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Proactive Project Management

Doctor shows diabetes blood sugar test result to patient

In a China-based diabetes clinical trial, a combination of agile project management and innovative approaches helped to exceed site enrollment rates by 40%. In this blog, experts discuss key insights learned from the experience. 

Authors: 

  • Rosina Krings, executive director, project management (Metabolic Pillar)
  • King Lo, director, clinical team manager (China)
  • Ekaterina Baranova, associate director, project management (Metabolic Pillar)

For many biopharmaceutical companies, COVID-19 created challenges in moving clinical trials forward, particularly when countries were in lockdown, which made patient recruitment and engagement difficult. China presented a special case; due to cultural norms, there was uncertainty as to whether certain tactics successfully deployed in other countries would work the same or be accepted in China. For a global diabetes program, which initiated in 2019 and enrolled through 2020, a sensitivity in how different strategies were leveraged made all the difference. Initiating China was essential since almost half of the 78 global sites were located there. The original assumption was that recruitment could be delayed, but a team that understood how to operate in China was able to get the trial started and manage several situations along the way. Below we talk about strategies and mitigation plans that made this trial successful.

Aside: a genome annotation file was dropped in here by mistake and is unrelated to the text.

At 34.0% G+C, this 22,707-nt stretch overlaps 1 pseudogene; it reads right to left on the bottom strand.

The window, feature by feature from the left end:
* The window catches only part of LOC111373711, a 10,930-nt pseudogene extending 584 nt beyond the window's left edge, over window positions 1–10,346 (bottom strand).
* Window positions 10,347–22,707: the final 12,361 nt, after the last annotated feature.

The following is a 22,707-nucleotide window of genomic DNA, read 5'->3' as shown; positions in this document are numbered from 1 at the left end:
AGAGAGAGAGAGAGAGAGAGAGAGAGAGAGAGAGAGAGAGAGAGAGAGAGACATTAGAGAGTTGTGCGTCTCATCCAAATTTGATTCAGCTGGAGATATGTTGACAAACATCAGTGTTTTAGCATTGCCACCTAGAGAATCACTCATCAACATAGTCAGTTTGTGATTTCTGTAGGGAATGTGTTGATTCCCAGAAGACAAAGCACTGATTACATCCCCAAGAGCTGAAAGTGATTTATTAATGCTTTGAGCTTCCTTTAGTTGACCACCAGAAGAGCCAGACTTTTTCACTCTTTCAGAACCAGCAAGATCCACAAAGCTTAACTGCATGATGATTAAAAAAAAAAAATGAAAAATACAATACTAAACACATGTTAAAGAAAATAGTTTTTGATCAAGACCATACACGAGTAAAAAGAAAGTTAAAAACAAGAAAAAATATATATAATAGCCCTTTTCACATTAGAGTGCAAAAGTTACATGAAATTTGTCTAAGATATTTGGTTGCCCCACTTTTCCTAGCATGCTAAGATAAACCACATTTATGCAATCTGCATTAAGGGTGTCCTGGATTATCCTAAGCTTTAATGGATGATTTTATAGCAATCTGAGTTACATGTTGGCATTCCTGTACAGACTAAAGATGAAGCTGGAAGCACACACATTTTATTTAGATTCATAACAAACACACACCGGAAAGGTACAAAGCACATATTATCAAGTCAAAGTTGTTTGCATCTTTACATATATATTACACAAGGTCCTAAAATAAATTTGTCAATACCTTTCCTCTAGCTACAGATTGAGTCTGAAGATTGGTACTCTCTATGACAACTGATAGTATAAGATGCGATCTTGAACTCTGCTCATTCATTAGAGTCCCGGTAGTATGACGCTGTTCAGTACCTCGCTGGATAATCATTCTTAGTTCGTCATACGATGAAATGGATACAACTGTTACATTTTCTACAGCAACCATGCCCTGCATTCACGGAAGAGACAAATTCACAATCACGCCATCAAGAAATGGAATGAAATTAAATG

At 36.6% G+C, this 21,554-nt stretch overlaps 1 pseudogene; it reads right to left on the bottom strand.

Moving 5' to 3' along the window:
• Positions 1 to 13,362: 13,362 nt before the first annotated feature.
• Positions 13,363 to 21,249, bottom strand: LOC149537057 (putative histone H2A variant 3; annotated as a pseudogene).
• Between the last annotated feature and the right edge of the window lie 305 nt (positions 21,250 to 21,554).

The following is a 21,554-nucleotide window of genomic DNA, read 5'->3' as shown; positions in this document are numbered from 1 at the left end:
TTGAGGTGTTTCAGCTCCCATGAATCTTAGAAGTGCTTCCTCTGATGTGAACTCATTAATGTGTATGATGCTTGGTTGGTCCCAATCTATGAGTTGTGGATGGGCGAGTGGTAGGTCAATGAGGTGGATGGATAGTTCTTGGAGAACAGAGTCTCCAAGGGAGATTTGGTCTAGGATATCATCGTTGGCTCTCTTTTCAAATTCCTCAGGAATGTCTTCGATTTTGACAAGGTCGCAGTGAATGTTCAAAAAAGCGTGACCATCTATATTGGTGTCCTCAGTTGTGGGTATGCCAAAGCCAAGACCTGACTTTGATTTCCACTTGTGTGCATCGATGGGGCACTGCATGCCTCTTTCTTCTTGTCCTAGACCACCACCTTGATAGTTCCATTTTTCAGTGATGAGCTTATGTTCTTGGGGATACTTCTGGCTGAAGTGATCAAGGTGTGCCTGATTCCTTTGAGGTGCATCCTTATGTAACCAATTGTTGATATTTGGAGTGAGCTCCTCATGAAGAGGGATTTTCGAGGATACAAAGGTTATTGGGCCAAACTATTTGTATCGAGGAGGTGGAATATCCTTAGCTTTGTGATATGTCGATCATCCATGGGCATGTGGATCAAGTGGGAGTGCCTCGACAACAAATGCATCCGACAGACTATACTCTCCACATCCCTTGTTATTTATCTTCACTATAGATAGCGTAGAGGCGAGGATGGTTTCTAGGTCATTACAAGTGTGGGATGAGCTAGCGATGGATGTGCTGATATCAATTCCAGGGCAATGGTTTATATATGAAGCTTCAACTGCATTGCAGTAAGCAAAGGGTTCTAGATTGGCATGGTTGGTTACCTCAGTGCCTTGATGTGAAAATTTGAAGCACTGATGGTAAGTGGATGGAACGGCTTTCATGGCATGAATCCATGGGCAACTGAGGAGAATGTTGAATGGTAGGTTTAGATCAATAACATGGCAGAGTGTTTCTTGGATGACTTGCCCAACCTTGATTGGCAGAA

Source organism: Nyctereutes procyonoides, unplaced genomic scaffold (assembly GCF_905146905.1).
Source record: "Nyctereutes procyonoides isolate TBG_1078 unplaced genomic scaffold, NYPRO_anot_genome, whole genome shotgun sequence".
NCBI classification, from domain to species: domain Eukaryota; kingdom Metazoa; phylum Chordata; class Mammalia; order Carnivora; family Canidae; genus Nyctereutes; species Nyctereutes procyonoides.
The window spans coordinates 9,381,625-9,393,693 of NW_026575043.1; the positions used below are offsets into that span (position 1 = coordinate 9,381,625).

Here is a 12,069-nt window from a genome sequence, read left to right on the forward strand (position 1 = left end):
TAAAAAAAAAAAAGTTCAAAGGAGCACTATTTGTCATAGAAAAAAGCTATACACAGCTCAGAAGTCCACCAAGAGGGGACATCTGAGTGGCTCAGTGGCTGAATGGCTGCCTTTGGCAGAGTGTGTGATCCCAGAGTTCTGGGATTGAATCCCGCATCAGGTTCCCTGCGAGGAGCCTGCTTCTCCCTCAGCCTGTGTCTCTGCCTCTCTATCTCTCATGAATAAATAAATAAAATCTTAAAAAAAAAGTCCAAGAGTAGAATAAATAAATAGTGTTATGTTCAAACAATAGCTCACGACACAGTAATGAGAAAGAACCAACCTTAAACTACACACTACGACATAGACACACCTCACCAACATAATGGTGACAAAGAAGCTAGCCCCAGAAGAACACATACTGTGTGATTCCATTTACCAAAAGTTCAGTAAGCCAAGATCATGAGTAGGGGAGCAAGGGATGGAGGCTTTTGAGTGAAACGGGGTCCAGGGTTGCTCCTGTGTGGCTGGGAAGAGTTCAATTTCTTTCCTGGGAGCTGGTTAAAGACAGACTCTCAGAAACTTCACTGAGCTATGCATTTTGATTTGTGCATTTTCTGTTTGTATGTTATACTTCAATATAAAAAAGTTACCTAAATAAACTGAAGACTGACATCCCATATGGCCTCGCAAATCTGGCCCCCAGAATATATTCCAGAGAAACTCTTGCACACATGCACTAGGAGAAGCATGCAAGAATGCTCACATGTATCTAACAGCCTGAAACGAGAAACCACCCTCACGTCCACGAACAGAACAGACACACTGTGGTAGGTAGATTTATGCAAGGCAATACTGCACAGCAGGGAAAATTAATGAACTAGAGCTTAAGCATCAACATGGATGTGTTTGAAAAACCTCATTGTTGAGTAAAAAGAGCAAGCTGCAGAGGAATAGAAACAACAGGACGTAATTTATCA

Adapting to Deliver on a Challenging Type 2 Diabetes Study 

In the early days of COVID-19, sites for this study had been activated in other countries but not in China. Standard study set-up preparations were in place, but travel restrictions prevented activating sites on schedule. Applying innovative practices to the site activation and recruitment processes provided us with many opportunities for key insights that helped ensure successful trial delivery in China.   

Understanding the Culture  

Successful patient recruitment and trial management take into account that countries and regions have unique cultures. The team in China fully understood some key cultural nuances and reacted with agility in deploying solutions. Their insights include:   

  1. Trust is critical: China’s participation in international clinical trials is still relatively uncommon. In 2019, approximately 8% of all studies registered in China were global/multi-regional versus domestic (92%).1 Building trust and establishing credibility allow for close interaction on a local front, which are necessities.
  2. Local national coordinators and principal investigators lend credibility: In addition to including all team members in the process, it’s very important to include the national coordinators for China and key principal investigators in meetings. Giving known, trusted individuals a speaking platform at, for instance, the virtual investigator meeting, added credibility and an opportunity for real-time interaction.
  3. Frequent communication is a connecting force: Site teams in China have several members and are large teams. Site staffs are larger than others across the globe and include good clinical practice (GCP) and ethics committee (EC) offices. Large teams require extensive training and clear, frequent communication. Building and nurturing relationships with site staff can be a connecting force and facilitate communication between the site and the EC. During this diabetes trial, local team were vital to passing information from the GCP office to the EC office.